Graham Centre research examining what's going on underneath the surface of clovers, medics, lucerne and newer legumes such as biserrula and serradella has been presented at the Grassland Society of NSW annual conference.
Dr Belinda Hackney outlined the results of a pasture legume nodulation survey of 225 paddocks across the Central West, Central Tablelands, Monaro and Riverina at the conference on Wednesday 26 July.
"More than 90 per cent of pasture paddocks have inadequate nodulation and in some regions up to 20 per cent of paddocks had no nodules at all," Dr Hackney said. "Key factors affecting nodulation were soil pH, nutrient availability and in some cases the use of residual herbicides."
Root nodules on legumes provide a home for symbiotic nitrogen-fixing bacteria called rhizobia.
The survey is part of a wider research 'Pasture legumes in the mixed farming zone of WA and NSW: shifting the baseline' which is a collaborative project with Murdoch University.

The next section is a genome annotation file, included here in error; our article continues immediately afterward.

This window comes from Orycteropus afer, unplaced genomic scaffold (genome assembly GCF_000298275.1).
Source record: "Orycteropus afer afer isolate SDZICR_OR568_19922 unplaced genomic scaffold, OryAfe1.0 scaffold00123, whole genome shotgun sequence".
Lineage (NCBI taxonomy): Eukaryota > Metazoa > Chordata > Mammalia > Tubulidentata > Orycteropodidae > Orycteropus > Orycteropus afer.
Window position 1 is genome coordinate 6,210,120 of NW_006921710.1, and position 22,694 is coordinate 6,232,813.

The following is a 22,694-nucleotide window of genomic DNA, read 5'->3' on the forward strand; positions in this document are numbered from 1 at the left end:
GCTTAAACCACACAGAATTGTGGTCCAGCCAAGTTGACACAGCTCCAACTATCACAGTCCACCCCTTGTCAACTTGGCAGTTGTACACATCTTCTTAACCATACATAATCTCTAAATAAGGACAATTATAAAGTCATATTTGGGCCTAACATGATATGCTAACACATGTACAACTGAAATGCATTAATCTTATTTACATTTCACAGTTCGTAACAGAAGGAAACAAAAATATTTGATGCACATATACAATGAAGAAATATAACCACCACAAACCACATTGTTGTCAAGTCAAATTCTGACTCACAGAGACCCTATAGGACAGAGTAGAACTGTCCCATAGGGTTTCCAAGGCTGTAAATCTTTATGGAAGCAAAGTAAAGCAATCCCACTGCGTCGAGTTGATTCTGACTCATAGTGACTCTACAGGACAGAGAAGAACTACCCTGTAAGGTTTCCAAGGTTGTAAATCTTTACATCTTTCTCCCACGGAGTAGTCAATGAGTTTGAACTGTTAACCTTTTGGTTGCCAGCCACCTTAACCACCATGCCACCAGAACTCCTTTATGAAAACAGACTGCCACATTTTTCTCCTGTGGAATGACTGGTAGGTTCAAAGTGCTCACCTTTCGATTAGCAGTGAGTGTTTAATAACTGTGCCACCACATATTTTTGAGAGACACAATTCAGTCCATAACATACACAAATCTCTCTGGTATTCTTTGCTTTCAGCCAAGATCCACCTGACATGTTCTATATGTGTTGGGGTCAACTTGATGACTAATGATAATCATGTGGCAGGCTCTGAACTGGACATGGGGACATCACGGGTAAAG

"Nodules are the canary in the mineshaft - a symptom of a much bigger issue, and it's something that must be addressed to improve legume and therefore overall pasture production," Dr Hackney said.
"Adequate nutrition in terms of phosphorus, sulphur and molybdenum is essential in supporting nodulation, nitrogen fixation and legume growth but application of these nutrients does not substitute for correction of soil acidity."
Dr Belinda Hackney is a senior land services officer - mixed farming with Central West Local Land Services and adjunct lecturer at Charles Sturt University (CSU).